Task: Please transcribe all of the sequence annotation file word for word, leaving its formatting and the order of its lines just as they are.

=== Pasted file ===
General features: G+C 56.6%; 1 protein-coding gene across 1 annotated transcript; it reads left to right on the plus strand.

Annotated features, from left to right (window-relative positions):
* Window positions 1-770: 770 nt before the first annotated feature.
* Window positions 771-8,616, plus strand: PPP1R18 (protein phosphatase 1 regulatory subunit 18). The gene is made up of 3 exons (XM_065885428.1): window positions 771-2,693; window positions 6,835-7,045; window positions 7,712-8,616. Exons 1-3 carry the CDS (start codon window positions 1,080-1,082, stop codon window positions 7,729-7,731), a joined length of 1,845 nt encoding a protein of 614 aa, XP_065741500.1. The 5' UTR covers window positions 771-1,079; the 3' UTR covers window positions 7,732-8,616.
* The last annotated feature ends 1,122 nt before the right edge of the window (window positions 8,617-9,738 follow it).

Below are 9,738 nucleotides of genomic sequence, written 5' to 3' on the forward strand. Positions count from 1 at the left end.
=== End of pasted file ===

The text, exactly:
General features: G+C 56.6%; 1 protein-coding gene across 1 annotated transcript; it reads left to right on the plus strand.

Annotated features, from left to right (window-relative positions):
* Window positions 1-770: 770 nt before the first annotated feature.
* Window positions 771-8,616, plus strand: PPP1R18 (protein phosphatase 1 regulatory subunit 18). The gene is made up of 3 exons (XM_065885428.1): window positions 771-2,693; window positions 6,835-7,045; window positions 7,712-8,616. Exons 1-3 carry the CDS (start codon window positions 1,080-1,082, stop codon window positions 7,729-7,731), a joined length of 1,845 nt encoding a protein of 614 aa, XP_065741500.1. The 5' UTR covers window positions 771-1,079; the 3' UTR covers window positions 7,732-8,616.
* The last annotated feature ends 1,122 nt before the right edge of the window (window positions 8,617-9,738 follow it).

Below are 9,738 nucleotides of genomic sequence, written 5' to 3' on the forward strand. Positions count from 1 at the left end.